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Shea nut (Vitellaria paradoxa) meal as a feed ingredient for poultry

Published online by Cambridge University Press:  08 February 2008

H.K. DEI*
Affiliation:
The National Institute of Poultry Husbandry, Harper Adams University College, Newport, Shropshire TF10 8NB, UK
S.P. ROSE
Affiliation:
The National Institute of Poultry Husbandry, Harper Adams University College, Newport, Shropshire TF10 8NB, UK
A.M. MACKENZIE
Affiliation:
The National Institute of Poultry Husbandry, Harper Adams University College, Newport, Shropshire TF10 8NB, UK
*
*Corresponding author: hkdei@yahoo.com
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Abstract

Shea nut (Vitellaria paradoxa, Gaertner or Butyrospermum parkii, Kotschy) meal, a solid residue from the shea fat industry, is available in large quantities in West Africa. The meal is now receiving increased attention as a potential feed ingredient for poultry due to the increased amounts that are available due to high demand for shea fat in cosmetics and as a cocoa butter substitute in chocolate. Studies have shown nutrient compositions (g/kg dry matter basis) of crude protein (80–250), ether extract (17–362), crude fibre (53–138), ash (33–76) and nitrogen-free extract (318–675); probably with the major part of the variability being due to the amount of fat extraction, handling of the nuts prior to processing, or seasonal effects on nut production. Anti-nutritive factors reported include saponins (3.0–30.0 g/kg), tannins (98.7–156.4 g/kg) and theobromine (4.5 g/kg), which may have detrimental effects on performance of poultry. However, it has been shown that fermentation (i.e. wet incubation of a feedstuff) has the potential to reduce the negative effects of some of these anti-nutritive factors. It is evident that shea nut meal has low nutritive value; therefore it requires further improvements before it can become useful for the poultry feed industry.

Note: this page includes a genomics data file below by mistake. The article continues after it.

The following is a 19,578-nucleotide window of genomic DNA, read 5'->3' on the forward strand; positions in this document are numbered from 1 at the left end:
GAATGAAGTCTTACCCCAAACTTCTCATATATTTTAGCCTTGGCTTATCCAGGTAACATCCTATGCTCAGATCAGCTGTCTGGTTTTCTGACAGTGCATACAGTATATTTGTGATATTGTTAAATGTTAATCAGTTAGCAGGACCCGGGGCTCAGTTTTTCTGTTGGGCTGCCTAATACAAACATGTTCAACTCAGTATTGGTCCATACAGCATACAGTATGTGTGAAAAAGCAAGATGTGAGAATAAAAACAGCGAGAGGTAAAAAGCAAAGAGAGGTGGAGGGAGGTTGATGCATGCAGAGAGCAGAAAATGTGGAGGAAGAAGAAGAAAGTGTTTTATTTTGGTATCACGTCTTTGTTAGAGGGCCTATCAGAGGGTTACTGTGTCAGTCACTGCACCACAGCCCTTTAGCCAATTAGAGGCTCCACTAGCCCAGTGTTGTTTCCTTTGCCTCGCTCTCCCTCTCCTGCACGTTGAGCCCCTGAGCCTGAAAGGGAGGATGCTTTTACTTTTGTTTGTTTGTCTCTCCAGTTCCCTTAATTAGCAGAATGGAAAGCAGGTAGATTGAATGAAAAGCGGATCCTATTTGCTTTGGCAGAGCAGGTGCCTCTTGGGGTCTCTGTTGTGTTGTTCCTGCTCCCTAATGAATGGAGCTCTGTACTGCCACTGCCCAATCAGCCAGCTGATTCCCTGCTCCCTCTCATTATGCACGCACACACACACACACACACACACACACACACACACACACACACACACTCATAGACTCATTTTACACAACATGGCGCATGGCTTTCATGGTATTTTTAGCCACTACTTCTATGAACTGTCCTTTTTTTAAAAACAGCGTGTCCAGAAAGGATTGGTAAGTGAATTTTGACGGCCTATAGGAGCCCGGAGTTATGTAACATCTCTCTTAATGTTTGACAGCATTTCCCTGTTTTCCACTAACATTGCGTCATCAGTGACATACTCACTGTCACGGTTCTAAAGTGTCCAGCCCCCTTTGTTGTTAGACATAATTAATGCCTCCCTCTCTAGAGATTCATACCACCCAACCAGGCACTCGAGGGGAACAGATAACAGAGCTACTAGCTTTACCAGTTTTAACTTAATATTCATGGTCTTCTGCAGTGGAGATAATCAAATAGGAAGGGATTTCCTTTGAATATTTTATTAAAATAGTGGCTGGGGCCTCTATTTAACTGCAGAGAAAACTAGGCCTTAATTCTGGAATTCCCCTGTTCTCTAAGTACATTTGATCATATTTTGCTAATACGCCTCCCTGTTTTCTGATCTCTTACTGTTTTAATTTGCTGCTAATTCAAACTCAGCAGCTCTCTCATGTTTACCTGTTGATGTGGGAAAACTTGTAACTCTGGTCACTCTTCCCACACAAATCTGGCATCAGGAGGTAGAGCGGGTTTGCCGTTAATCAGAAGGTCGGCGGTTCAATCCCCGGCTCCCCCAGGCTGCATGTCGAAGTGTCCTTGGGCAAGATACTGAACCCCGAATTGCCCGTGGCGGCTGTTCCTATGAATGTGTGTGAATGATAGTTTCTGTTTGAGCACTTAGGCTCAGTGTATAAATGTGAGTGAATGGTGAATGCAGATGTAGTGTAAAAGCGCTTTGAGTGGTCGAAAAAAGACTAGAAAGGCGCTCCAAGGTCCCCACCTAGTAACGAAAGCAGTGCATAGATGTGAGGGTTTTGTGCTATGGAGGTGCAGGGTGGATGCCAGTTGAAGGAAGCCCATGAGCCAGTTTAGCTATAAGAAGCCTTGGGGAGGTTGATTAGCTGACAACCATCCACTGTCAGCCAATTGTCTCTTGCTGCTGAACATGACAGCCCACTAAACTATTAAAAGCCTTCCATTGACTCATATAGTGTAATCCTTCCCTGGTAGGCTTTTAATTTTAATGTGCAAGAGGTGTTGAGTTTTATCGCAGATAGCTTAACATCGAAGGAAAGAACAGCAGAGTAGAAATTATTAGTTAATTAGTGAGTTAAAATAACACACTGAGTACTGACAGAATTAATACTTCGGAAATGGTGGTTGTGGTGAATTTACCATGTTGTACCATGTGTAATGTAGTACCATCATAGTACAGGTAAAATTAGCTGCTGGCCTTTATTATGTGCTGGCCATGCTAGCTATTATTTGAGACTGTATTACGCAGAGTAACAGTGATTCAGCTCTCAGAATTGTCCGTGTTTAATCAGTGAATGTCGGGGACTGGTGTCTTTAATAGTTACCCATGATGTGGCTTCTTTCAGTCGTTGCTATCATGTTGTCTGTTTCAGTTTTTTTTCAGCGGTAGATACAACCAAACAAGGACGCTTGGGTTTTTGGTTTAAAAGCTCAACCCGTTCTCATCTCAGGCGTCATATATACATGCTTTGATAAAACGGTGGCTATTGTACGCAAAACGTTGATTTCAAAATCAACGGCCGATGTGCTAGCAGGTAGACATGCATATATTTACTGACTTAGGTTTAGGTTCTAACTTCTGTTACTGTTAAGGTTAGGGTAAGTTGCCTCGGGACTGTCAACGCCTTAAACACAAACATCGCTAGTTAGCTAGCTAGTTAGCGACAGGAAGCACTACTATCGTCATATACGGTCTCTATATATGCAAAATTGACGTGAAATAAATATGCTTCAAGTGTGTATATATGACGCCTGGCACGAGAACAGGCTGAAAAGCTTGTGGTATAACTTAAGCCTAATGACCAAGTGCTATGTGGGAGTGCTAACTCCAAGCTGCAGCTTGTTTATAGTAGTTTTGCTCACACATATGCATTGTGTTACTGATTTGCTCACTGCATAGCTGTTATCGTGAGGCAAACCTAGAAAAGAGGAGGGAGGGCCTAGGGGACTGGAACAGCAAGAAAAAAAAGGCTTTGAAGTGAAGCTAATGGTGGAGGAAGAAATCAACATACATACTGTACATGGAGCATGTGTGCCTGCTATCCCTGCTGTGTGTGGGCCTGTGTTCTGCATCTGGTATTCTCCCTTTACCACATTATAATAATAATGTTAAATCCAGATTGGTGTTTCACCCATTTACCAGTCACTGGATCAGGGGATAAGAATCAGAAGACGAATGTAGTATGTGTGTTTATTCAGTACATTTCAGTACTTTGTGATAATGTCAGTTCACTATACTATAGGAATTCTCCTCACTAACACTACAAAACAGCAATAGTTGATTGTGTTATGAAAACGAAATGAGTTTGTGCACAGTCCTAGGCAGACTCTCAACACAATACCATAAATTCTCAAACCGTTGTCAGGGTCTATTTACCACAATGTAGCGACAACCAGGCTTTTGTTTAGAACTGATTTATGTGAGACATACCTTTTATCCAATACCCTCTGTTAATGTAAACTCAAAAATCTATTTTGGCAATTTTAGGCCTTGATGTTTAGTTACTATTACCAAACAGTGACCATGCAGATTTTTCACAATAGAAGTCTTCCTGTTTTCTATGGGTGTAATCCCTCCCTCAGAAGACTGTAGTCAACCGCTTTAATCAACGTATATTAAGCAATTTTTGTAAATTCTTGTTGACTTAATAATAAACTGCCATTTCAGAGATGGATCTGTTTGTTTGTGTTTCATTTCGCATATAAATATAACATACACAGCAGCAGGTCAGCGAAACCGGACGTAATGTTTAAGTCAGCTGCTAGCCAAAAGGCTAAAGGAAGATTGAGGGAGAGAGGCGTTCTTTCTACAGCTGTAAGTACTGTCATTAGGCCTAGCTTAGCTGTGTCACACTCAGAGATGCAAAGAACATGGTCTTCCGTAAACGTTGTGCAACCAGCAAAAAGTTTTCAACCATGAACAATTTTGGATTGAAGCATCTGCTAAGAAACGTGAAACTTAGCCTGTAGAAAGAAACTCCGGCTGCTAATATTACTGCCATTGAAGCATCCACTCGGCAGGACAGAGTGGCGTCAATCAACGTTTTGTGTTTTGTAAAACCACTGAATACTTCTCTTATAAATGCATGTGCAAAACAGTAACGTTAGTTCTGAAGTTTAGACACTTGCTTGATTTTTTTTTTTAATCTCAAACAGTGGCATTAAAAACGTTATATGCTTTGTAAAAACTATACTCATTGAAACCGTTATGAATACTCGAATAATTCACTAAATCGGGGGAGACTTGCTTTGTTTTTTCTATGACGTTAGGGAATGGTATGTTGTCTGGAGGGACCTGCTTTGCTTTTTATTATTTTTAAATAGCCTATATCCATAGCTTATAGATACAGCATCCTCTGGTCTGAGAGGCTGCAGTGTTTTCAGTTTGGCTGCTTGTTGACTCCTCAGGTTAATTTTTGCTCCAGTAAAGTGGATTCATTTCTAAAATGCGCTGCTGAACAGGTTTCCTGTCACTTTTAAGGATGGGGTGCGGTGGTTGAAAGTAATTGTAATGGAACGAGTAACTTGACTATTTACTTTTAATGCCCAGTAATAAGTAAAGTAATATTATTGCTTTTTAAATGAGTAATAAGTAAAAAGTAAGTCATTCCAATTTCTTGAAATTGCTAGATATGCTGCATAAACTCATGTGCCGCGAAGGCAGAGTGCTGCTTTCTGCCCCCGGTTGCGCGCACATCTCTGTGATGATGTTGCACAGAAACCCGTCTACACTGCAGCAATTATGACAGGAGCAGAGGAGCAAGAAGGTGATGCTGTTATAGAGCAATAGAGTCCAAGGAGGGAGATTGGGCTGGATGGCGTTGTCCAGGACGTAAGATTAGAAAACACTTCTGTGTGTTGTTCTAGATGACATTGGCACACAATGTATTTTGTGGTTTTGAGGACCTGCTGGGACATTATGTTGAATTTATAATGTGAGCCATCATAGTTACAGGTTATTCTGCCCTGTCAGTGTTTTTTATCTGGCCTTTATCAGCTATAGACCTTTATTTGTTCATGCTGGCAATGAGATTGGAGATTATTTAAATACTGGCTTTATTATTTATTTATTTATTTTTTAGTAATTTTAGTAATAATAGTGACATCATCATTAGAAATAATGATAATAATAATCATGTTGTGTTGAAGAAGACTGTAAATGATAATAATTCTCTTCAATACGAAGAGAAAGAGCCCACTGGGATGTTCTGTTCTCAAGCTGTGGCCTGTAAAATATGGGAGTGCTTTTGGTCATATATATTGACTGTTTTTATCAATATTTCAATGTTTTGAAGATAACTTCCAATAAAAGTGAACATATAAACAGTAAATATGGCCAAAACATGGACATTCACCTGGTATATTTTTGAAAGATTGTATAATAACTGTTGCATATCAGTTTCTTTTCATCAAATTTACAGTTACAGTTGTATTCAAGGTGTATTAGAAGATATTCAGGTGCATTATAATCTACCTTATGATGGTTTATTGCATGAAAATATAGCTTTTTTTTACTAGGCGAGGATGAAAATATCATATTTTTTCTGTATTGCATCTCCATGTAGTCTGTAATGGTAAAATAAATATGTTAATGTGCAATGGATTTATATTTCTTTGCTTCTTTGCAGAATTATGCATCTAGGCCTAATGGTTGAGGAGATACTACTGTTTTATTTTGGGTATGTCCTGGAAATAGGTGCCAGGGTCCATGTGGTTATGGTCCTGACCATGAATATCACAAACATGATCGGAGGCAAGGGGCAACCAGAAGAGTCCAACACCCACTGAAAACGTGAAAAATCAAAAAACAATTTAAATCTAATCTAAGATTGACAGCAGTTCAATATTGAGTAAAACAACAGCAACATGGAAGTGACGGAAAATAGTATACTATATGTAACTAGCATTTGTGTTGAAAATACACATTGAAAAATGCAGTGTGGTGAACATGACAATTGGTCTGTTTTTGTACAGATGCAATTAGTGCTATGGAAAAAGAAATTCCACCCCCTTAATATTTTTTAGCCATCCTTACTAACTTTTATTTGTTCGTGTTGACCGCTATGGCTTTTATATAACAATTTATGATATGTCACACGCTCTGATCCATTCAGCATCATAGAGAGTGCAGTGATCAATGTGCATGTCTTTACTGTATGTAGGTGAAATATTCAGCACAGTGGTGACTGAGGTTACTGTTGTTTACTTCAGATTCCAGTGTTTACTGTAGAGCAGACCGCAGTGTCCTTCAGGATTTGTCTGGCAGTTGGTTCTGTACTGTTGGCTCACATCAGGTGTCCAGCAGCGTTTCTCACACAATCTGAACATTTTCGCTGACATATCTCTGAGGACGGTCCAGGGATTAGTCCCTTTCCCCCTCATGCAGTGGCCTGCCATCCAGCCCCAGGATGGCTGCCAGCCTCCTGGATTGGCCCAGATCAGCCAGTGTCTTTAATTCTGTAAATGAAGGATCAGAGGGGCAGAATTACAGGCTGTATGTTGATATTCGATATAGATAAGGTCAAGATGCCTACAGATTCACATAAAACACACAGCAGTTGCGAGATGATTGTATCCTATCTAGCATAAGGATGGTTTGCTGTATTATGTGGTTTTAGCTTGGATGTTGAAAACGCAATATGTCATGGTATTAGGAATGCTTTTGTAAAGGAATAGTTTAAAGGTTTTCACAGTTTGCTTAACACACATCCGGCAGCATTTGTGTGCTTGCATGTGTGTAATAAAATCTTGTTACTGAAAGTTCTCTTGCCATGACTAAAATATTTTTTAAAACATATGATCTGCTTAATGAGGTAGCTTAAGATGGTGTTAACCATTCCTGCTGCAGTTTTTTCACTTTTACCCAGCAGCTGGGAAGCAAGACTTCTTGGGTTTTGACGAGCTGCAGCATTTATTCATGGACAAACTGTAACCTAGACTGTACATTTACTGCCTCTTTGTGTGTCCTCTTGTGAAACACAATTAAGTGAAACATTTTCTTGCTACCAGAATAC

Type
Research Article
Copyright
Copyright © World's Poultry Science Association 2007

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